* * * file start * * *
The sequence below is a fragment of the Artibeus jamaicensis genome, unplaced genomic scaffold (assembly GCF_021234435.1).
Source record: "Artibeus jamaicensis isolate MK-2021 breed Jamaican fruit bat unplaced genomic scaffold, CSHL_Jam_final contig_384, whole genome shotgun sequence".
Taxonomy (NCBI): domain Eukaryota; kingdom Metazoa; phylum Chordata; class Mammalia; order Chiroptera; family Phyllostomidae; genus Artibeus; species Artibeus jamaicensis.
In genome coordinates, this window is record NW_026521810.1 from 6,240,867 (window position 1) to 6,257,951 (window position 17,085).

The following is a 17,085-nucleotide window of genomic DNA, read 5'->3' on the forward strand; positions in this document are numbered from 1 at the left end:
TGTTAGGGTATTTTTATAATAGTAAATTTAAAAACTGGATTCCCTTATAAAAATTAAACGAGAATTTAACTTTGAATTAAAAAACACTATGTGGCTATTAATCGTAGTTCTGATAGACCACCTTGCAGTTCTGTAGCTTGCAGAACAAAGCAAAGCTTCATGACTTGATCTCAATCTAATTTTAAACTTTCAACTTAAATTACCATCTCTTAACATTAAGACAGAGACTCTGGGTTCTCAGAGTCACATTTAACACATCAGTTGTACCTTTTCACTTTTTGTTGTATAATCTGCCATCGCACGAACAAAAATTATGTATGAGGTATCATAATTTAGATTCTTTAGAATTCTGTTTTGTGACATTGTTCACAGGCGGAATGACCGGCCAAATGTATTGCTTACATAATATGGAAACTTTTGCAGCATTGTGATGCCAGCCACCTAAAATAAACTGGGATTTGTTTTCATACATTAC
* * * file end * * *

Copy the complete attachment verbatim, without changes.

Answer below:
The sequence below is a fragment of the Artibeus jamaicensis genome, unplaced genomic scaffold (assembly GCF_021234435.1).
Source record: "Artibeus jamaicensis isolate MK-2021 breed Jamaican fruit bat unplaced genomic scaffold, CSHL_Jam_final contig_384, whole genome shotgun sequence".
Taxonomy (NCBI): domain Eukaryota; kingdom Metazoa; phylum Chordata; class Mammalia; order Chiroptera; family Phyllostomidae; genus Artibeus; species Artibeus jamaicensis.
In genome coordinates, this window is record NW_026521810.1 from 6,240,867 (window position 1) to 6,257,951 (window position 17,085).

The following is a 17,085-nucleotide window of genomic DNA, read 5'->3' on the forward strand; positions in this document are numbered from 1 at the left end:
TGTTAGGGTATTTTTATAATAGTAAATTTAAAAACTGGATTCCCTTATAAAAATTAAACGAGAATTTAACTTTGAATTAAAAAACACTATGTGGCTATTAATCGTAGTTCTGATAGACCACCTTGCAGTTCTGTAGCTTGCAGAACAAAGCAAAGCTTCATGACTTGATCTCAATCTAATTTTAAACTTTCAACTTAAATTACCATCTCTTAACATTAAGACAGAGACTCTGGGTTCTCAGAGTCACATTTAACACATCAGTTGTACCTTTTCACTTTTTGTTGTATAATCTGCCATCGCACGAACAAAAATTATGTATGAGGTATCATAATTTAGATTCTTTAGAATTCTGTTTTGTGACATTGTTCACAGGCGGAATGACCGGCCAAATGTATTGCTTACATAATATGGAAACTTTTGCAGCATTGTGATGCCAGCCACCTAAAATAAACTGGGATTTGTTTTCATACATTAC